In my hybrid position as a half-time instructional coach and half-time teacher, I am tasked not only with inspiring students to learn but coaching teachers to incorporate meaningful supports for struggling readers and writers, to develop active pedagogical practices, and to uphold our state’s multicultural initiative. However, it became clear through the first months of coaching, via conversations and observations, that to teach effectively, our newer teachers needed a stronger foundation in these skills than could be provided during the regular coaching cycle.
Our district’s coaching team is comprised of two coaches like me and two liaisons to the administration. We decided that we needed to design a full-day workshop for these newer teachers, and mapped out a plan to make it happen.
After selecting a full-day workshop setting, we ironed out logistics, grouping the K-3 teachers and specialists together in one workshop and the 6-12 teachers in another. We also focused only on ELA literacy skills, not math literacy, because the grant funding our work is focused on ELA. The liaisons obtained approval from principals to do the work and hire subs for the two workshop days. The coaching team spent a morning planning workshops around the foundational skills these teachers appeared to need most: effective supports for struggling readers and writers, active approaches to teaching reading and writing, and adherence to Indian Education for All. We selected texts, designed activities, and created the agenda.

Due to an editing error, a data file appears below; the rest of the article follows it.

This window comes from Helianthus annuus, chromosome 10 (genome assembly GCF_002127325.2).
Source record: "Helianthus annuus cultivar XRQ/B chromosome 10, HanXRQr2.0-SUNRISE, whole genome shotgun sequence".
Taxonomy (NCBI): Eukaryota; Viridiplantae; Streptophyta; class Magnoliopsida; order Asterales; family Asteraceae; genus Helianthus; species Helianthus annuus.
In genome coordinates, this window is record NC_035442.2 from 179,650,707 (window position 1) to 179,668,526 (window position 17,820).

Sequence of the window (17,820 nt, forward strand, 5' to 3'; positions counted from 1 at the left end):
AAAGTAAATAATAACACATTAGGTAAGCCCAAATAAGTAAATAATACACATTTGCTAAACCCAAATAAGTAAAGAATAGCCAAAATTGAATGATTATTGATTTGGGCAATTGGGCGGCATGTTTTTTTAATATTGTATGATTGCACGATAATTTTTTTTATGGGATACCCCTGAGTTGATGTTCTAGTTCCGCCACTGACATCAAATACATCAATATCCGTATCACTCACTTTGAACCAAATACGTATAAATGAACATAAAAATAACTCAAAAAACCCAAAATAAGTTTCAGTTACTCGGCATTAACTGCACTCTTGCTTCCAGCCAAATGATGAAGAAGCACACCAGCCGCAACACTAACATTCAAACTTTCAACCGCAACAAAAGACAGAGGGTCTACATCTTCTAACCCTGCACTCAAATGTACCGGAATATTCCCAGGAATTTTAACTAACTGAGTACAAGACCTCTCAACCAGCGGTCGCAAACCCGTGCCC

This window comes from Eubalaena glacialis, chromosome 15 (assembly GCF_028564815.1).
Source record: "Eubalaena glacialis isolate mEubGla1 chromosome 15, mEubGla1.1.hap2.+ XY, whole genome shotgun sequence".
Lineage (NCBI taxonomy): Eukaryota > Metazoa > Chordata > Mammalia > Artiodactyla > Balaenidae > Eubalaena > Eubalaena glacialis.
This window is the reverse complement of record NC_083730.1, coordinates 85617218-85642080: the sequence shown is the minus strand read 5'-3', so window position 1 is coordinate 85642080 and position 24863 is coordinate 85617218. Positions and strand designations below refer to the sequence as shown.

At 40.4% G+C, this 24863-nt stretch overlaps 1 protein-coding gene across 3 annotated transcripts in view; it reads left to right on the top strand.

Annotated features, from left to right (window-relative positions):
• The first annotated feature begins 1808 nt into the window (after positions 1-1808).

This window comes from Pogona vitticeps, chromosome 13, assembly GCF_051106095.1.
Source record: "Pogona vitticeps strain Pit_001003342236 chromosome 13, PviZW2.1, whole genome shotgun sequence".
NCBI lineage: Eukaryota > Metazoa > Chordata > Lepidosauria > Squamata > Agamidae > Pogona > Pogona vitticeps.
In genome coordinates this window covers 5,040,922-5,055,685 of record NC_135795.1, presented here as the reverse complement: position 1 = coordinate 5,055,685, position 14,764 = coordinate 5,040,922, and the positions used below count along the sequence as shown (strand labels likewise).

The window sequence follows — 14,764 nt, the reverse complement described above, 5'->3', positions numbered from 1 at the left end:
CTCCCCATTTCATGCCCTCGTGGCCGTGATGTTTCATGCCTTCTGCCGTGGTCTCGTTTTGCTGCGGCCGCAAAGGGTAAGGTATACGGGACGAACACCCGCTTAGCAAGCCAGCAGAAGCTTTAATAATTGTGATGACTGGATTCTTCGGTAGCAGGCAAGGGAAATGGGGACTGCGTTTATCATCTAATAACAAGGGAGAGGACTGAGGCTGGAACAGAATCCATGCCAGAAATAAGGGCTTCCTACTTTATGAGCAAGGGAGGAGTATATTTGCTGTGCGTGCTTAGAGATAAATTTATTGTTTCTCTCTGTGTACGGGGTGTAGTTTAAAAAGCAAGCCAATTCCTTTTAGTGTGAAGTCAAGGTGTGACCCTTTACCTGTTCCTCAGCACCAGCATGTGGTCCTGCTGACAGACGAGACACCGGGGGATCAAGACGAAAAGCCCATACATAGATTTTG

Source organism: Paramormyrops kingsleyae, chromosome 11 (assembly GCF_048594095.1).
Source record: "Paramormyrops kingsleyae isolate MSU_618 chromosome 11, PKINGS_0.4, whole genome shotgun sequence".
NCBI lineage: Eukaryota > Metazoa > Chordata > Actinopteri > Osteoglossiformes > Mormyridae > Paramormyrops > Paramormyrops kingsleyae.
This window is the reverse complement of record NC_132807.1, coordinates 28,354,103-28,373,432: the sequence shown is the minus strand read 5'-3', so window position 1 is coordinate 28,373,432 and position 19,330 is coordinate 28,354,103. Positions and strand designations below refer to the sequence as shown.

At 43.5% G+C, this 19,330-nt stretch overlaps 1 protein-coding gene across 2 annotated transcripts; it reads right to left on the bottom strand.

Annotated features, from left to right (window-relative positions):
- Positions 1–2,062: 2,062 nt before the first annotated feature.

Teachers who participated in the workshop said they learned helpful strategies and appreciated the chance to ask questions and clarify effective approaches to classroom practice. One first-year teacher said, “It was helpful because it was practical and applicable. You drew on what we were taught to do in college but in applying it made more sense and it was easy to transfer to the classroom.” They also reported learning classroom practices they had never seen before. The coaching team created a binder of resources for the participants. Another first-year teacher said, “Having the binder of resources was good because I was able to flip through it and gain some ideas about how I wanted to teach a particular thing.” These teachers took their experiences and applied them directly to their classrooms. After the workshops, we literacy coaches could see that teachers were remaking some of their lessons in the spirit of implementing more engaging classroom strategies and incorporating culturally responsive material.
As a literacy/instructional coach, I had the opportunity to observe the classrooms of the newer teachers after the workshops, and I could see an improved, more open approach to active pedagogy, in particular. As for follow-up, I fielded questions and provided additional support. We also uploaded the binder contents to our shared computer drive because teachers said they’d like to access digital copies of the materials.
My hybrid role allows me to play on the same field as my colleagues, while providing leadership and direction. It is gratifying work.